Barry Lynn
Intersection of Science and Policy

Does Time (Or Is It Life) Stand Still?

Time Stands Still at the Kefar Etzion Cemetery (Barry Lynn)

The weather, like the times, are changing.  A few days ago, the President of the United States, Joe Biden, gave a rousing and heartfelt speech.  Just like the holocaust, he said, we should never forget October 7th, 2023 — the day HAMAS beheaded, mutilated, raped, and murdered our people.  The next day, just 24 or so hours later, he did forget and in the words of the Wall Street Journal, he “Slapped an Arms Embargo on Israel.”

Perhaps he is simply playing politics –trying his best to be reelected by appeasing  Dearborn Michigan (and Iran (who would be none too happy to see their investment in HAMAS go down the drain)).  Or, perhaps he truly believes that the cost in lives outweighs the benefits.  Yet, perhaps, if the State of Israel were truly allowed to win one of its many wars, there might actually be peace.  (The war with Hezbollah came to an abrupt end before Israel could win decisively.)

We can only hope the backlash against the Biden Administration will, at some time, change the policy.  In any case, the time grows near when Israelis — far too many of them — will be mourning their dead.  Though, Israeli Independence day to immediately follow may only strengthen our combined resolve to go into Rafah and end HAMAS once and for all.  While sometimes it may feel that we’re the 51st United State, we’re not, and we’re going to have to decide — if Mr. Biden won’t come here himself to free the hostages — to deal with HAMAS as we know we have to — to the end.

I’d like to speak about the issue of “time” a bit more, but for those wondering about our weather, high pressure moving eastward off of northern Africa will bring another hot day this Friday and then temperatures will spend many days next week on the chilly side, and a period of light rain will likely occur on Monday and Tuesday, both “Yom HaZikaron” and “Yom HaAtzmaut-hut.”  In fact, after trying to spell the last word in English, like it sounds in Hebrew, my wife said: “perhaps it’s time to be independent.”

Time has, to be honest, always befuddled me.  I know that we need it — and in fact the world (if not the Universe) needs it simply to know where and when (to meet, for example).  Yet, when the clocks change, I can’t tell if I am getting up an hour early or later, and when I go away, I don’t know whether it’s three in the morning or five in the morning (as the clock on the hotel wall chimes). This philosophical issue is very important to me — because I don’t know whether to pass through the following day very tired or refreshed after a good night’s sleep.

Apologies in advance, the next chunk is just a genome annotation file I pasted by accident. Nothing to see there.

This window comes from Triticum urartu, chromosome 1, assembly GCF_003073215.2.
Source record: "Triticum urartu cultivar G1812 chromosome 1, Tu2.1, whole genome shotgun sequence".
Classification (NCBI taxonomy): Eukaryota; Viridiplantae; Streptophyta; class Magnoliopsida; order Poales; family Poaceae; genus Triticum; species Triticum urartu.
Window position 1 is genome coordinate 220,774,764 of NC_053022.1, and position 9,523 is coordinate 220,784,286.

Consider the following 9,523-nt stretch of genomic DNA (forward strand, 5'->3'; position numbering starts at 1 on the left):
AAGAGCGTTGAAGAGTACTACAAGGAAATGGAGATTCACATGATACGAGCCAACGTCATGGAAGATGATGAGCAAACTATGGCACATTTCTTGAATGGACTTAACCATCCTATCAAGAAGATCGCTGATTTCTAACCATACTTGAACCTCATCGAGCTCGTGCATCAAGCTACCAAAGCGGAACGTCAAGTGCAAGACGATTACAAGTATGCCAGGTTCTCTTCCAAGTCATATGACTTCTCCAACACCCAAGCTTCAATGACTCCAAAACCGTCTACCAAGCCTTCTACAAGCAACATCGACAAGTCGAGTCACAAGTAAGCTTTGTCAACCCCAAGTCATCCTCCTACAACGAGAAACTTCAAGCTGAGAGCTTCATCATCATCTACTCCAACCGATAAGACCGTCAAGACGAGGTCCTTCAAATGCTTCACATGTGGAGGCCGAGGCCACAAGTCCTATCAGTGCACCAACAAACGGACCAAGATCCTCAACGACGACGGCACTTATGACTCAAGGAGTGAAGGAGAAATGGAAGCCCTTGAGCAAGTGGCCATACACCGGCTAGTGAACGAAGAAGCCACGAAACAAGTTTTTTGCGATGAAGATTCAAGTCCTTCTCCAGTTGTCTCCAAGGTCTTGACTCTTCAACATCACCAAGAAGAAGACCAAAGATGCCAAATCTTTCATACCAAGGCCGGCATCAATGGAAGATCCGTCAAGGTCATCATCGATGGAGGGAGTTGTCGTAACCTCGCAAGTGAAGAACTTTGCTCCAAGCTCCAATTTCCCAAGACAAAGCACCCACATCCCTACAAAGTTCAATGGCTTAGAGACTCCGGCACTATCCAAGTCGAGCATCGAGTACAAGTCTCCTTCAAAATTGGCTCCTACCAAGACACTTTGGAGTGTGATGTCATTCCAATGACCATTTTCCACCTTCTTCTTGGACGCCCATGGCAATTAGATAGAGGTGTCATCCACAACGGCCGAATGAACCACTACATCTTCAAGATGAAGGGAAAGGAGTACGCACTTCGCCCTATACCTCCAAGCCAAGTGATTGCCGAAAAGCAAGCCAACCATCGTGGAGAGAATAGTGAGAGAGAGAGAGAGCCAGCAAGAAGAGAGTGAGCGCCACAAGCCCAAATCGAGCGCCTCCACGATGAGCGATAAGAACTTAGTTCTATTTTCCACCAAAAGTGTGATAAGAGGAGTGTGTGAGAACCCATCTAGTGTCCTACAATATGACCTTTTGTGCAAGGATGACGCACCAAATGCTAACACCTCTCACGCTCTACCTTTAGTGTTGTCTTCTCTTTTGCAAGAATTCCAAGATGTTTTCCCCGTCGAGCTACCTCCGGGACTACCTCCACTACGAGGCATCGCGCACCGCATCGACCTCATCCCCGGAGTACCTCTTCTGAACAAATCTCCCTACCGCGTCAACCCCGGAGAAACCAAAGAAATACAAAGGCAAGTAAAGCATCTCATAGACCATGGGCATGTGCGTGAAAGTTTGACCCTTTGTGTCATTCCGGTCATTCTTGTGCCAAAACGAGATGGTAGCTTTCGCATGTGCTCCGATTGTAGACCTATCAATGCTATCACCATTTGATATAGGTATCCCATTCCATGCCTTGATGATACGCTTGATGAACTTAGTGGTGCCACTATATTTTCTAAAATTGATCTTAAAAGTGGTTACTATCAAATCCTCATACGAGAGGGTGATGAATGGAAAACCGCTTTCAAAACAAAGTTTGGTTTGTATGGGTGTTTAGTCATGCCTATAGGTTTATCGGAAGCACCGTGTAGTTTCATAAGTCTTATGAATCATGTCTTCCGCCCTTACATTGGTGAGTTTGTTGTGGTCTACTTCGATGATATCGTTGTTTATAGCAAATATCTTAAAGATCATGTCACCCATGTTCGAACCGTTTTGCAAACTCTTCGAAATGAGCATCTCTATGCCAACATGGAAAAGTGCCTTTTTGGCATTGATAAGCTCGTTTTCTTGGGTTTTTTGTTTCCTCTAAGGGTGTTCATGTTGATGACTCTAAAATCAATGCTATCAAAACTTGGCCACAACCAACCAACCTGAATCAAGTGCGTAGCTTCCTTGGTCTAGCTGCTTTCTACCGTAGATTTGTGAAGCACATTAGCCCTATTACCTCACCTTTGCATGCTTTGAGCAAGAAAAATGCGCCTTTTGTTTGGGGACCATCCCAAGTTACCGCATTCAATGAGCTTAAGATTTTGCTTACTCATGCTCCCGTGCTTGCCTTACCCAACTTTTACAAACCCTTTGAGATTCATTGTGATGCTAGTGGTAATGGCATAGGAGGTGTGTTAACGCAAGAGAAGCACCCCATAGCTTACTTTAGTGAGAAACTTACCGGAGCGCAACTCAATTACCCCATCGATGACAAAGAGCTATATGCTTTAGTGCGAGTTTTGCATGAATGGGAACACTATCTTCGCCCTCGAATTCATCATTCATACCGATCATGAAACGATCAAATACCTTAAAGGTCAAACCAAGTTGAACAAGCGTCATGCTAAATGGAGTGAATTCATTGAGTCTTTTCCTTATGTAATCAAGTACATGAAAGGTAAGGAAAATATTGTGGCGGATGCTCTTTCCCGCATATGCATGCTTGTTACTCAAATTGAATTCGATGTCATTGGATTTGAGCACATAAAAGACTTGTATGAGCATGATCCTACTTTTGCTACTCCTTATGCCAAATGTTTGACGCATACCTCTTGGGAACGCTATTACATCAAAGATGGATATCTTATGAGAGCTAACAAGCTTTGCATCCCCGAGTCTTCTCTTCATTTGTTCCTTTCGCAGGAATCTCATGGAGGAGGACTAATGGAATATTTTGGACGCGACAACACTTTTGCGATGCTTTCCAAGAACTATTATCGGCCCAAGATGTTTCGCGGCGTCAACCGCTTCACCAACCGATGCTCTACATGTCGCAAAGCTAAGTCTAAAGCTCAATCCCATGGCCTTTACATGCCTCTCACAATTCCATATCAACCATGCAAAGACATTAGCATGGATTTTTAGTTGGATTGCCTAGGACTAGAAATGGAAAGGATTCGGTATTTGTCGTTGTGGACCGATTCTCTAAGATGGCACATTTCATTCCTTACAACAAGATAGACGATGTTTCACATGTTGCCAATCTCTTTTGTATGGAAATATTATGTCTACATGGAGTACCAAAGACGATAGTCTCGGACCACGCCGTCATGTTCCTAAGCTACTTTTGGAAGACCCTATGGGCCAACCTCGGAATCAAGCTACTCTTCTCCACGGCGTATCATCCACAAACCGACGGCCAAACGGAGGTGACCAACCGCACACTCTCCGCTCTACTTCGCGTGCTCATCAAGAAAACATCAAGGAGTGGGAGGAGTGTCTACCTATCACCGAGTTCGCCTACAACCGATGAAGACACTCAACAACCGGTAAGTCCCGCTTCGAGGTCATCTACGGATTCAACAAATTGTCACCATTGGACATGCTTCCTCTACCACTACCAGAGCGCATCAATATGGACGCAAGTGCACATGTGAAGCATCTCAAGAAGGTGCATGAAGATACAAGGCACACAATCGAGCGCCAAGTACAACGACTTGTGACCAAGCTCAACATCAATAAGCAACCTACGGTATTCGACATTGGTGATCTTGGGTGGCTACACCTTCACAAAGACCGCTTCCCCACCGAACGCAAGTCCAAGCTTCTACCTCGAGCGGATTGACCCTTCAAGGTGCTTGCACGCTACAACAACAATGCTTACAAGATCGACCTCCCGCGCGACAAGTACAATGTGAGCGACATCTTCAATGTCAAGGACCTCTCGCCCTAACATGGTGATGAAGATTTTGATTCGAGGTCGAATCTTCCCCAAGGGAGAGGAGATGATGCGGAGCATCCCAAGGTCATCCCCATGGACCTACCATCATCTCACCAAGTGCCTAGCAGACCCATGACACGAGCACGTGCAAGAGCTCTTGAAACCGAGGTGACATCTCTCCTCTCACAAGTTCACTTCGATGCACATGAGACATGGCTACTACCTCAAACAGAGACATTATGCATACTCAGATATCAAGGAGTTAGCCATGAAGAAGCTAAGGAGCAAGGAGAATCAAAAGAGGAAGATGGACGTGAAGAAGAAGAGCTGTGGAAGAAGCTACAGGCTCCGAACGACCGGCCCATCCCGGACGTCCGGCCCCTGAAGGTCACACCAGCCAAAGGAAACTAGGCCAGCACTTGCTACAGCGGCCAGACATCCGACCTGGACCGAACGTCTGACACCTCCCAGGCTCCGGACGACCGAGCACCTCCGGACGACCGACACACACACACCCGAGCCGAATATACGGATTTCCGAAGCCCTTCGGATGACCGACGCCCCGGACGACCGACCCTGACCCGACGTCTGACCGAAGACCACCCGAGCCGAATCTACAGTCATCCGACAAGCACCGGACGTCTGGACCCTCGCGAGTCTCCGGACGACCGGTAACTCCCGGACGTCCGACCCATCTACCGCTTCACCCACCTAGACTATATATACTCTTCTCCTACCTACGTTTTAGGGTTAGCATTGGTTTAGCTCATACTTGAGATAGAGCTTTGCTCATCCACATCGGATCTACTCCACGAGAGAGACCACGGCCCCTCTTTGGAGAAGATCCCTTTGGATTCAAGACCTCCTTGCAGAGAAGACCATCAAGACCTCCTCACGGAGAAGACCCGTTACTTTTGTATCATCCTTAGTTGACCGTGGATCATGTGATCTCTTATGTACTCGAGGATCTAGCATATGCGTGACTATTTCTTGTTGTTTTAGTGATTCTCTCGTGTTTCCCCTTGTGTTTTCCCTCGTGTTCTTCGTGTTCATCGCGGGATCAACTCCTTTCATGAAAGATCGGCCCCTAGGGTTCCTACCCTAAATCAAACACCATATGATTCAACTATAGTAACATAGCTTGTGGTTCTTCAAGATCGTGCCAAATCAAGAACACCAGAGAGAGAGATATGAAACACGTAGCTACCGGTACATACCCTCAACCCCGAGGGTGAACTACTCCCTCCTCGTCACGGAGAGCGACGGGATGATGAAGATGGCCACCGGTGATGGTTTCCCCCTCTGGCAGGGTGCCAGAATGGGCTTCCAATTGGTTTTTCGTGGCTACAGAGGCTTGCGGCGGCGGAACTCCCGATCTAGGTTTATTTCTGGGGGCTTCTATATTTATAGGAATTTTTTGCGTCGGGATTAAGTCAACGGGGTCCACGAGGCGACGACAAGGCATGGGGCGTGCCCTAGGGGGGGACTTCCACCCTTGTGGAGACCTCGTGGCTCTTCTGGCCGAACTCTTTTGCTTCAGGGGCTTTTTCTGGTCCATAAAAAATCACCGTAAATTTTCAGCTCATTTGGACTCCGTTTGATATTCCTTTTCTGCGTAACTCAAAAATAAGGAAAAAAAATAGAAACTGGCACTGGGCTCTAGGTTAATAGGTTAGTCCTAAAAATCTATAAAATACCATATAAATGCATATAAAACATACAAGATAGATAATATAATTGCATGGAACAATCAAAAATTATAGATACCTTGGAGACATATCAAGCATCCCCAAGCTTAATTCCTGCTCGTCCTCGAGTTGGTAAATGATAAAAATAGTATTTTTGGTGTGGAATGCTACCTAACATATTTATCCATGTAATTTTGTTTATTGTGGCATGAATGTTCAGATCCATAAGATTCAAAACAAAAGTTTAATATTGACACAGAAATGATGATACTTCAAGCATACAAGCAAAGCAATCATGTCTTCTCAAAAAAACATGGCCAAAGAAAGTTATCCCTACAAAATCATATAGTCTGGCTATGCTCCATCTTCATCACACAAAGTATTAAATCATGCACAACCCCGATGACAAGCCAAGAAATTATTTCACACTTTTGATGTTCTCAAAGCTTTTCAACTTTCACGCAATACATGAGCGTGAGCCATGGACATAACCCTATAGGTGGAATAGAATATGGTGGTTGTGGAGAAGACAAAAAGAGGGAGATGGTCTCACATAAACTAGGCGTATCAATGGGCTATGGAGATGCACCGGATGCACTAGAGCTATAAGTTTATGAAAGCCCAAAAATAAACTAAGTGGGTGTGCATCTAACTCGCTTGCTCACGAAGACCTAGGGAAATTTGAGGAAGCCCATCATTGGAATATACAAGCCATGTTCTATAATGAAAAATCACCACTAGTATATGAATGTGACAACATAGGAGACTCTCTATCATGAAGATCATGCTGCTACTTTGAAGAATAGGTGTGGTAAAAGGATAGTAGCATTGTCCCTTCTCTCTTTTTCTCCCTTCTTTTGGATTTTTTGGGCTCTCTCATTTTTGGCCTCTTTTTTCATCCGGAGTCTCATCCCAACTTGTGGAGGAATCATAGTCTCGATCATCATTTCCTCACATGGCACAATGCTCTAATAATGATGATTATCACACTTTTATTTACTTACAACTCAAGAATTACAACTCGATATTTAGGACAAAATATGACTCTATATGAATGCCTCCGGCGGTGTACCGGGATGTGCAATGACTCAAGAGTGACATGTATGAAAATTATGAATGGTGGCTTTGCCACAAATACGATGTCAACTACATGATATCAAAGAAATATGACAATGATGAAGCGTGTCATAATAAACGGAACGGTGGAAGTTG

One can read all about time or its lack thereof in this interesting article in Scientific American: “Is Time an Illusion?”  But, if you think about it, time is not something you can really measure.  It’s not like the weight of an object or the height of a person, and when you say it takes 1/2 an hour to go from Jerusalem to Tel Aviv on the “fast” train,  what have you really done?  You’ve gone from Jerusalem to Tel Aviv. I suppose, then, that time is our way of noticing that things have actually happened. Or,  life is what happens between the ticks of the clock.

The other day I was at the cemetery in Kfar Etzion, Gush Etzion.  I happened to glance over at the plot of graves — too fresh — for fallen soldiers. I saw a young woman — and she seemed to be standing still, just staring at one grave in particular, as if she could will time itself to reverse — just to see and speak with her brother (or was it husband?) again.

When I looked back, she was gone, and after some thought I went and took the picture above. I couldn’t help thinking: only the trees have the patience to stand and watch, while time has stopped for those that lie within.

We should only have good news.

About the Author
Dr. Barry Lynn has a PhD in Environmental and Atmospheric Sciences. He has an undergraduate degree in Biology. He is a researcher/lecturer at the Hebrew University of Jerusalem, and is the CTO of Weather It Is, LTD, a weather forecasting and consulting company.
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